I've read a lot of stories about this recently - basically what's going to happen is Google is going to say f**k off and your only choice is to sue BMVEntertainment for the $3 they stole from you. It's quite a good scam actually - upload a bunch of random crap to the tubes and then dispute the crap out of other people's content - Google will almost never reverse the decision so you steal their $3 of fair use ads. Even NASA got trolled.

    Edit: Wait, you won? That rarely happens in these cases.



  • @snoofle said:

    I have no knowledge of the inner workings of YouTube or Google, but as they're both big companies, one owned by the other, I can imagine the following:

     

    YT: Hmmm, Mr. BlakeyRat is disputing something that happened on our site. It must be his fault
    as our software and systems would never allow this; forward it to Legal
    YL: Hmmm, let's forward Mr. BlakeyRat's complaint to Google Legal as they now own us
    GL: Hmmm, more BS from those Yahoos at YouTube. Let's follow corporate procedure and
    smother them in a blizzard of paperwork
    YL: Aiiiiiiiiieeeeeeeeeeeeegggggggghhhhh!

    And in the mean time, the wheels are turning.

    Actually, YouTube is very quick to respond to DMCA counterclaims. Partly because most people never write them, so when someone does it's a big deal, and partly because their complaint system is so bumjumped that fradulent complaints outnumber legitimate complaints by a ridiculous margin.

    I'm pretty sure if they randomly threw out 90% of all received complaints, they would be correct in doing so more often than not.



  • @curtmack said:

    Actually, YouTube is very quick to respond to DMCA counterclaims. Partly because most people never write them, so when someone does it's a big deal, and partly because their complaint system is so bumjumped that fradulent complaints outnumber legitimate complaints by a ridiculous margin.

    I'm pretty sure if they randomly threw out 90% of all received complaints, they would be correct in doing so more often than not.

    But think about the scammer's perspective:

    1) The worst-case scenario is confiscation of earnings (AFAICT), so there's very little risk

    2) Some percentage of people (people who uploaded the content before you put in your auto-claim and subsequently stopped checking their YT account, people who signed up with YouTube using an email account they never use, people who just don't care as long as the video isn't pulled) are going to just not bother disputing the claim, and you permanently and forevermore get ad revenue from their videos

    3) Even if a user disputes, and you (of course) resolve the dispute right away, you still earn ad revenue during those few hours between YT catching the "violation" and the user seeing the email about it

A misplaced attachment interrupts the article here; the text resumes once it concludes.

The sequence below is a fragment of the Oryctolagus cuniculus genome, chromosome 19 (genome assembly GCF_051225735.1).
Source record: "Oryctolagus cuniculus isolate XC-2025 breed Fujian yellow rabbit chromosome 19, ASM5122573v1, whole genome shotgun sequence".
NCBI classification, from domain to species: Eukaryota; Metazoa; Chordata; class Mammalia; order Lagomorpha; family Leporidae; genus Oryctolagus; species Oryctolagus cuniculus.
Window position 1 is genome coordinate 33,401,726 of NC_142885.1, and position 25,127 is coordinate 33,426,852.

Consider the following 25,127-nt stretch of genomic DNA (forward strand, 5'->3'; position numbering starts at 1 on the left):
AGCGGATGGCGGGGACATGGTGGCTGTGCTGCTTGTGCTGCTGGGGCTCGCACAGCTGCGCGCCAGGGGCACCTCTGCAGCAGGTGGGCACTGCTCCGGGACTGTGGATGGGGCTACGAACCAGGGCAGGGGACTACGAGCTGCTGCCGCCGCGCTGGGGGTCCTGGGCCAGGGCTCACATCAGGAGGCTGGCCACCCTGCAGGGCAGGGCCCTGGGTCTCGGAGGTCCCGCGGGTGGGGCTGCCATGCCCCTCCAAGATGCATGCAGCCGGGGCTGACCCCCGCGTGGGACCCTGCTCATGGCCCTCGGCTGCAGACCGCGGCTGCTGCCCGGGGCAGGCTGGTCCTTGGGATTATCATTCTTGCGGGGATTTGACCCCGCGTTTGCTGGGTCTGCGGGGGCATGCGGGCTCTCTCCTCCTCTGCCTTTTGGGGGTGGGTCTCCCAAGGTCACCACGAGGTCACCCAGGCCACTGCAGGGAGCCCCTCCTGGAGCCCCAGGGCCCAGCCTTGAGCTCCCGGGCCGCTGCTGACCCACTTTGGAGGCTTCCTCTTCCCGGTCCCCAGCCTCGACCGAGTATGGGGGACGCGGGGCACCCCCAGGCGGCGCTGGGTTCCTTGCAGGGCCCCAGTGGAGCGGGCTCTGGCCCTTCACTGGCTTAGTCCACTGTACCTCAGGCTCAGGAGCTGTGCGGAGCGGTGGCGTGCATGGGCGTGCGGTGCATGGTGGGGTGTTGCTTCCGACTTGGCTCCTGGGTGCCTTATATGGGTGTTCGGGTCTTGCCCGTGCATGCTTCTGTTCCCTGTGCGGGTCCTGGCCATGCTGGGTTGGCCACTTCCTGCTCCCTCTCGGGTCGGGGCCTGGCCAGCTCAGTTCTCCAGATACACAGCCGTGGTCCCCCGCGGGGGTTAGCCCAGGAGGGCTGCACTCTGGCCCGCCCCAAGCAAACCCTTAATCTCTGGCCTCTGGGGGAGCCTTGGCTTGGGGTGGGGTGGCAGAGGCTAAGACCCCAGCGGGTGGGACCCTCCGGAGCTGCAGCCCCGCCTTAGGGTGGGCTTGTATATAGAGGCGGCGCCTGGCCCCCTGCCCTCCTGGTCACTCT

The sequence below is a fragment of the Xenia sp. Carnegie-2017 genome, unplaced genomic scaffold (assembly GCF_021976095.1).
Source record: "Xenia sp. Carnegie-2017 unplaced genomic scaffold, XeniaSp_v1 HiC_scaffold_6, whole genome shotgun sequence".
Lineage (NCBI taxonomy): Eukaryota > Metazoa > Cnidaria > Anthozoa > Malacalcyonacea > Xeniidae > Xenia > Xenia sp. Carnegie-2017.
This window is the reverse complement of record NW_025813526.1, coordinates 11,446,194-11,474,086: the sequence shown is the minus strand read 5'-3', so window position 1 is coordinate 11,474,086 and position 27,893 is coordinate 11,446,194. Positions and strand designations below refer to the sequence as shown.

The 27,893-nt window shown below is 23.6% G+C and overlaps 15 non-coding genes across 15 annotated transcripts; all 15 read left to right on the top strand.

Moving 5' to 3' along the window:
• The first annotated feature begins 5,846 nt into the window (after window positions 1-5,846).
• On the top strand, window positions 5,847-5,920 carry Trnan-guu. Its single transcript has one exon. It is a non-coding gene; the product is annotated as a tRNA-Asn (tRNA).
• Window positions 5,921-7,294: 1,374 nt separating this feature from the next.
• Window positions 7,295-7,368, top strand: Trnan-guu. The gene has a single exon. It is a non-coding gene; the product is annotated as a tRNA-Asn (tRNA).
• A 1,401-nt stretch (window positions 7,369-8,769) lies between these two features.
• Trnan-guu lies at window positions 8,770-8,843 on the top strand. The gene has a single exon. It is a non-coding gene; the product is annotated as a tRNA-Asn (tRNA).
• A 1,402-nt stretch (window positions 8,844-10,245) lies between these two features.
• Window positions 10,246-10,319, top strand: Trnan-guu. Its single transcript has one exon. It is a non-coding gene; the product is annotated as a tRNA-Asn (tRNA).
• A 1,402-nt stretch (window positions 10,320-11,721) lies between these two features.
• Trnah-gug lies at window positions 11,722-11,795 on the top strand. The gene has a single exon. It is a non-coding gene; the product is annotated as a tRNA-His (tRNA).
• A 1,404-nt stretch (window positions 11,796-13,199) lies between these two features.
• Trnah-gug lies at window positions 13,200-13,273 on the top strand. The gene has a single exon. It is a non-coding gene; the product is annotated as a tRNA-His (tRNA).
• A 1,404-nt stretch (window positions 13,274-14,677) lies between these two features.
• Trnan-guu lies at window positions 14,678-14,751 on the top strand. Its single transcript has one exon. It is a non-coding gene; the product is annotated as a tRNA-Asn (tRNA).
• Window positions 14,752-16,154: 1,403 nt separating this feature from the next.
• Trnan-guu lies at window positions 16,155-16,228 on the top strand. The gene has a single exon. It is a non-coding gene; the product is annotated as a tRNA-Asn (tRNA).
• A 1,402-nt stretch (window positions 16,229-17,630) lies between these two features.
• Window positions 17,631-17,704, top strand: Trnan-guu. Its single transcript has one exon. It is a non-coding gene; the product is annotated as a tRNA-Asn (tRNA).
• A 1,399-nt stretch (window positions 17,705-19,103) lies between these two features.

Hell, after looking into it, I'm thinking about becoming a scammer myself! (Kidding. But, seriously, that's some safe crime right there.)

    Edit: oh and the YouTube dispute UI makes it look really legally scary, and I could easily see a lot of YT users being intimidated by it, since it doesn't provide much guidance, it doesn't even mention the possibility the copyright claim could be fraud, and it doesn't anywhere list your rights as a content creator. All YouTube UIs are pretty awful, but this one's awfulness has more impact than just wasting the user's time.



  • So, let me get this straight: these sneaky bastards get money by just claiming they own the rights? I think I just ... I'm gonna scam me a mini-van!



  • @TGV said:

    So, let me get this straight: these sneaky bastards get money by just claiming they own the rights? I think I just ... I'm gonna scam me a mini-van!

    Here, if you have a permanent address and phone number and can list a dozen or so works you legitimately own, BAM, the floodgates are opened! Once you get your account, start uploading samples of every anime series you've ever heard of, and cha-ching!



  •  I wasn't condoning it at all, YouTube definitely needs to review their policies on copyright claims. I'm merely stating a fact (which, from what I understand, doesn't seem to be as true now as it was a year ago.



  • Don't use YouTube, just post your video using BitTorrent or something like that.



  • @zzo38 said:

    Don't use YouTube, just post your video using BitTorrent or something like that.

    Isn't saying "Don't use YouTube" rather like saying "don't use Twitter, just send an SMS to maybe 20 of your friends and get each of them to do the same, telling their friends to do the same, and so on …"?



  • It's a very strange sensation to hear the voice which belongs to this "blakeyrat". I suddenly feel much less intimidated by him.

    Also interesting:

    And


    http://news.techeye.net/internet/copyright-takes-down-youtube-mars-footage



  • @zzo38 said:

    Don't use YouTube, just post your video using BitTorrent or something like that.
     

    That would provide such a nice user experience I'm sure.



  • @pbean said:

    It's a very strange sensation to hear the voice which belongs to this "blakeyrat". I suddenly feel much less intimidated by him.
     

    That's a squire he hired to voice for him, specifically so you would feel disarmed and comfortable.

    And then, when you're at your most vulnerable-- BAM, you get RANTED by THE VOICE!



  • @blakeyrat said:

    @TGV said:

    So, let me get this straight: these sneaky bastards get money by just claiming they own the rights? I think I just ... I'm gonna scam me a mini-van!

    Here, if you have a permanent address and phone number and can list a dozen or so works you legitimately own, BAM, the floodgates are opened! Once you get your account, start uploading samples of every anime series you've ever heard of, and cha-ching!

    Nah just claim every video BMVEntertainment claims.

    Some poor souls actually believe their content is owned by BMVEntertainment and post as such in their video descriptions



  • @pbean said:

    It's a very strange sensation to hear the voice which belongs to this "blakeyrat".